2. I do not know the answers to all of these points, but the re are programs at schools that help defray the cost. Work study programs for one. I would also imagine that most coaches are well aware of the academic progress, or lack there of regarding their players. I am sure there are tutoring programs available.

  3. Little late on this Allen but was setting around this morning and started going through your blog. Camp is only a few weeks away so maybe a good time to revisited this topic.
    My take is you can blame three things:
    1. Finances: Its getting harder and harder to pay these 30K tuitions at D3 schools. For an average student who is getting just the University grant, Tag ( if Va. resident) and using the work/study program they are staring down over 20K a year in tuition. Hard enough in a good economy but now close to impossible.

    2. Playing time: Its one thing to be dropping big bucks if you see the field on a regular basis, its another if you don't. Think a lot of these kids end up having to make the decision to hang up the cleats or go deep into debt with student loans. If you are not seeing significant playing time its a pretty easy choice, in my opinion.
    3. Academics: Think we have to be honest here. Many kids end up at the D3 private school simply because they couldn't get into state schools. They struggle from day one and have a very hard time making that transition from HS to College. Extremely hard as a parent to fork over that big tuition when your son is only doing so so academically. They could could go to a Community College there sophomore year for about 1/5th of a 4 year tuition, after all the idea is to get an education first, then play football. Not the other way around.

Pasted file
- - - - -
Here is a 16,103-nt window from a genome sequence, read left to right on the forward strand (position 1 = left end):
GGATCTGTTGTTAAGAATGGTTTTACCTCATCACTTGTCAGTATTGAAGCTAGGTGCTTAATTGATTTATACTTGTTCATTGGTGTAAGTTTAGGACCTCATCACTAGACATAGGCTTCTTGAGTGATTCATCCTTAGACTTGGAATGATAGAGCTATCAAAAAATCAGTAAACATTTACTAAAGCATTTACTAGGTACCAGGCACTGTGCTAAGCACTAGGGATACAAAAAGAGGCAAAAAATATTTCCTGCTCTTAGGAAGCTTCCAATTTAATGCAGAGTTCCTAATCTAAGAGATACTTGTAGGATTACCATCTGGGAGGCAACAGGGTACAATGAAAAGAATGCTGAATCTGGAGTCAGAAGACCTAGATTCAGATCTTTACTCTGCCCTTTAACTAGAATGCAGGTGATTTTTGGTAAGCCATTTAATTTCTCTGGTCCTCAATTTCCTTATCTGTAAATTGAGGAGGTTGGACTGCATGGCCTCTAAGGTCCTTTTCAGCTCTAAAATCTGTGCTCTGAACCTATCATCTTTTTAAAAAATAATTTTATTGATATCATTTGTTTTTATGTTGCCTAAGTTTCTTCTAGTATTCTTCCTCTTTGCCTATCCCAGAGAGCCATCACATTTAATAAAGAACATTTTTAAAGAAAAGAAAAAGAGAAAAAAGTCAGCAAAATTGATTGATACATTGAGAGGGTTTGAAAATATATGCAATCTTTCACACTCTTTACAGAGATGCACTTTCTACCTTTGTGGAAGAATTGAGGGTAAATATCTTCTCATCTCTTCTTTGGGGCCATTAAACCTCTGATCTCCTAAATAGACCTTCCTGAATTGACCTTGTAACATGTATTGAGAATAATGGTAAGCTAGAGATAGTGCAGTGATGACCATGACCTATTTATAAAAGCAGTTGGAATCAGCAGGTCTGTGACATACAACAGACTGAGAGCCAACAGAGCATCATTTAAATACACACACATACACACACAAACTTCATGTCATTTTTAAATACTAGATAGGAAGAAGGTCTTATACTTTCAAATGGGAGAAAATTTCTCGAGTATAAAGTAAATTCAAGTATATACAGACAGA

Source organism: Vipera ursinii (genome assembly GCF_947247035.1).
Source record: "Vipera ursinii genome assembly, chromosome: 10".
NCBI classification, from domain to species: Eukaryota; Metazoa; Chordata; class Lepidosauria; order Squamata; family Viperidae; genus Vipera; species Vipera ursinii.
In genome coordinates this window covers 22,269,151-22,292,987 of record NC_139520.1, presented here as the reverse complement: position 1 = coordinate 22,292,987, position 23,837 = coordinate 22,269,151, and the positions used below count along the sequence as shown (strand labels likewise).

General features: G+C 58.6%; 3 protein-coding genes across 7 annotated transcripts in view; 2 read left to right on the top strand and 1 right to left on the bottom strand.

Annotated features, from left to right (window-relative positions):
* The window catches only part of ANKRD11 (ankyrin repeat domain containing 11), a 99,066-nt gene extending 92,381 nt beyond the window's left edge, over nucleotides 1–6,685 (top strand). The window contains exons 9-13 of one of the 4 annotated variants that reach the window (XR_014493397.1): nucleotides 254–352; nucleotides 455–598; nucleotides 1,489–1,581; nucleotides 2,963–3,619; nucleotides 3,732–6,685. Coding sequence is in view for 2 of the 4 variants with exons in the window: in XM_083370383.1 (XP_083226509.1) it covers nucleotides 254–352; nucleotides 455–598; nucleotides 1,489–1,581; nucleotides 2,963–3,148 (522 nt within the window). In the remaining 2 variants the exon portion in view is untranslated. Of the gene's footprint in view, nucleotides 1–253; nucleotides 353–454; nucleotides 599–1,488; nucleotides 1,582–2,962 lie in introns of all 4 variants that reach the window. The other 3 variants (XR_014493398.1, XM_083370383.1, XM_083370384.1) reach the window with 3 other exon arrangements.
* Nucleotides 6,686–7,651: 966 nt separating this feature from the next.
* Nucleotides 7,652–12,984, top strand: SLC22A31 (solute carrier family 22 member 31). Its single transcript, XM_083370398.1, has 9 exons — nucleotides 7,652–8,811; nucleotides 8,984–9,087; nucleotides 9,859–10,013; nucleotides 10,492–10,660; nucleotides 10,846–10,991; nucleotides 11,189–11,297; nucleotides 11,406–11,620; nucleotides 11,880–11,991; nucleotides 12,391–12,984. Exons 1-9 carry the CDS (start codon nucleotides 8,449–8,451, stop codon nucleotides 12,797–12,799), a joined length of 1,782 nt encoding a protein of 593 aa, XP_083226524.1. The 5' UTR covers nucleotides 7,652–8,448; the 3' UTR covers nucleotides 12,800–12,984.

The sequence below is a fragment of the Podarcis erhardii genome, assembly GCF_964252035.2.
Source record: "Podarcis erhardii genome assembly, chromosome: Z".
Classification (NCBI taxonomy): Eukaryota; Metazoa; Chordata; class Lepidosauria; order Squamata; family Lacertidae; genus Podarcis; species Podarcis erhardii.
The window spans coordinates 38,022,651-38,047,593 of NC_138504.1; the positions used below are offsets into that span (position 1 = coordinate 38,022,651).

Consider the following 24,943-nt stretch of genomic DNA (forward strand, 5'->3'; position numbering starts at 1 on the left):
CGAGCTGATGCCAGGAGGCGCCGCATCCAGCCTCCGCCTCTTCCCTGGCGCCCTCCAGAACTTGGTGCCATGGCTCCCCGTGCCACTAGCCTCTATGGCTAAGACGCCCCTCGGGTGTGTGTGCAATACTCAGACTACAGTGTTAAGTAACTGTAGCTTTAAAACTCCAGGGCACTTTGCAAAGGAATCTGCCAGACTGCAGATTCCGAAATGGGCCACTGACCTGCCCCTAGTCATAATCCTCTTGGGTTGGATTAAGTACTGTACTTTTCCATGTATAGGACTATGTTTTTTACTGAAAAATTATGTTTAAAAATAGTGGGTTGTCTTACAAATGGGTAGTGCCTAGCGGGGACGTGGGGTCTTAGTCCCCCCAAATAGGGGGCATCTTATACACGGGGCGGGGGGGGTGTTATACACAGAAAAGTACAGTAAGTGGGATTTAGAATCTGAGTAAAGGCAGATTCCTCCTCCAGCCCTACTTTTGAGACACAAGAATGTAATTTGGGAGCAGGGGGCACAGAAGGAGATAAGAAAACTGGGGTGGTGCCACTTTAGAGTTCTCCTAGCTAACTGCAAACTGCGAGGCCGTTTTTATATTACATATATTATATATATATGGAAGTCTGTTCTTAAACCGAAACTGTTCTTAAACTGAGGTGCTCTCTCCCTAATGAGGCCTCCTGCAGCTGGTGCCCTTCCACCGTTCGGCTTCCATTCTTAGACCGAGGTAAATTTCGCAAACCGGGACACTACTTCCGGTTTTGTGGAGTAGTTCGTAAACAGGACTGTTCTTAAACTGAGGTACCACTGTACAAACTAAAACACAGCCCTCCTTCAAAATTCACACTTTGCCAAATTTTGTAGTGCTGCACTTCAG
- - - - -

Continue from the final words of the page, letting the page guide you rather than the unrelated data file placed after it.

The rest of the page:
Sorry so long winded, reoccurring theme here is money. Ultimately for one reason or another it comes down to dollars and cents.

    Big reason why CNU is able to stay up around the top year after year. Despite being loaded with talent you still see kids headed there knowing full well they will have to sit a year or two, maybe 3 before they get there shot. Lot easier to swallow when you are paying a state tuition vs a private one.

  4. Have to say I agree on the financial impact...It has to be very difficult for parents in this economy, and the philosophy of an education first is more true and important than ever.

    While I also see that CNU is loaded with talent, I have to wonder if the addition of football to ODU will impact the CNU recruiting efforts?

    Lots of competition out there to get athletes to commit to a certain school, but if you take the money out of the picture, and in a fantasy world if all was equal in the tuition dept., you still have to consider how conference schools stack up academically, and what athletic facilities and off campus amenities they have to offer. The Norton Center will help with this greatly, and I hope they are able to announce a groundbreaking soon.

    Thanks so much for following the blog, and for your comments.